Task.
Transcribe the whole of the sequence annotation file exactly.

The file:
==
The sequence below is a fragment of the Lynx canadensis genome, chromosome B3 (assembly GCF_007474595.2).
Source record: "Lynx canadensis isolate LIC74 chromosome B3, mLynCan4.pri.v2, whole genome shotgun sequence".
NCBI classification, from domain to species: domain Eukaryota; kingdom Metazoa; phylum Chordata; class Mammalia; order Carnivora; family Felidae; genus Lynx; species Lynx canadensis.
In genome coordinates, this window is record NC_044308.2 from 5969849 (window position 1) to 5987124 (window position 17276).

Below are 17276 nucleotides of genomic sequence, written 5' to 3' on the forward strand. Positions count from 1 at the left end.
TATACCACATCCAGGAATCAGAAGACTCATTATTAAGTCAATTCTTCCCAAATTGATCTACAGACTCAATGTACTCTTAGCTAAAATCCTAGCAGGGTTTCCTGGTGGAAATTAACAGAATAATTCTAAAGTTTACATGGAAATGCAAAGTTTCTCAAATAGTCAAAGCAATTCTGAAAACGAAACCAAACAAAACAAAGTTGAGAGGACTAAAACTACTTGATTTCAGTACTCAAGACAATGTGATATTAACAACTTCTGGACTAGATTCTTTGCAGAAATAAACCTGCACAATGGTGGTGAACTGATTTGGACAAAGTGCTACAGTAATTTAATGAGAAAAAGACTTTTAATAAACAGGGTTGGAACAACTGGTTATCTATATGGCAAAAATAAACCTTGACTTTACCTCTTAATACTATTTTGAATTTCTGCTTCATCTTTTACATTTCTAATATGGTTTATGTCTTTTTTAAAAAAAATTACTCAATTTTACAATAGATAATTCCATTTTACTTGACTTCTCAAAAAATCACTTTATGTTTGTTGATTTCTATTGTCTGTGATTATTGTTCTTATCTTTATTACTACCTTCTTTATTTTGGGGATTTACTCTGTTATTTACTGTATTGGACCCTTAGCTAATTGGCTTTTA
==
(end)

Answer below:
The sequence below is a fragment of the Lynx canadensis genome, chromosome B3 (assembly GCF_007474595.2).
Source record: "Lynx canadensis isolate LIC74 chromosome B3, mLynCan4.pri.v2, whole genome shotgun sequence".
NCBI classification, from domain to species: domain Eukaryota; kingdom Metazoa; phylum Chordata; class Mammalia; order Carnivora; family Felidae; genus Lynx; species Lynx canadensis.
In genome coordinates, this window is record NC_044308.2 from 5969849 (window position 1) to 5987124 (window position 17276).

Below are 17276 nucleotides of genomic sequence, written 5' to 3' on the forward strand. Positions count from 1 at the left end.
TATACCACATCCAGGAATCAGAAGACTCATTATTAAGTCAATTCTTCCCAAATTGATCTACAGACTCAATGTACTCTTAGCTAAAATCCTAGCAGGGTTTCCTGGTGGAAATTAACAGAATAATTCTAAAGTTTACATGGAAATGCAAAGTTTCTCAAATAGTCAAAGCAATTCTGAAAACGAAACCAAACAAAACAAAGTTGAGAGGACTAAAACTACTTGATTTCAGTACTCAAGACAATGTGATATTAACAACTTCTGGACTAGATTCTTTGCAGAAATAAACCTGCACAATGGTGGTGAACTGATTTGGACAAAGTGCTACAGTAATTTAATGAGAAAAAGACTTTTAATAAACAGGGTTGGAACAACTGGTTATCTATATGGCAAAAATAAACCTTGACTTTACCTCTTAATACTATTTTGAATTTCTGCTTCATCTTTTACATTTCTAATATGGTTTATGTCTTTTTTAAAAAAAATTACTCAATTTTACAATAGATAATTCCATTTTACTTGACTTCTCAAAAAATCACTTTATGTTTGTTGATTTCTATTGTCTGTGATTATTGTTCTTATCTTTATTACTACCTTCTTTATTTTGGGGATTTACTCTGTTATTTACTGTATTGGACCCTTAGCTAATTGGCTTTTA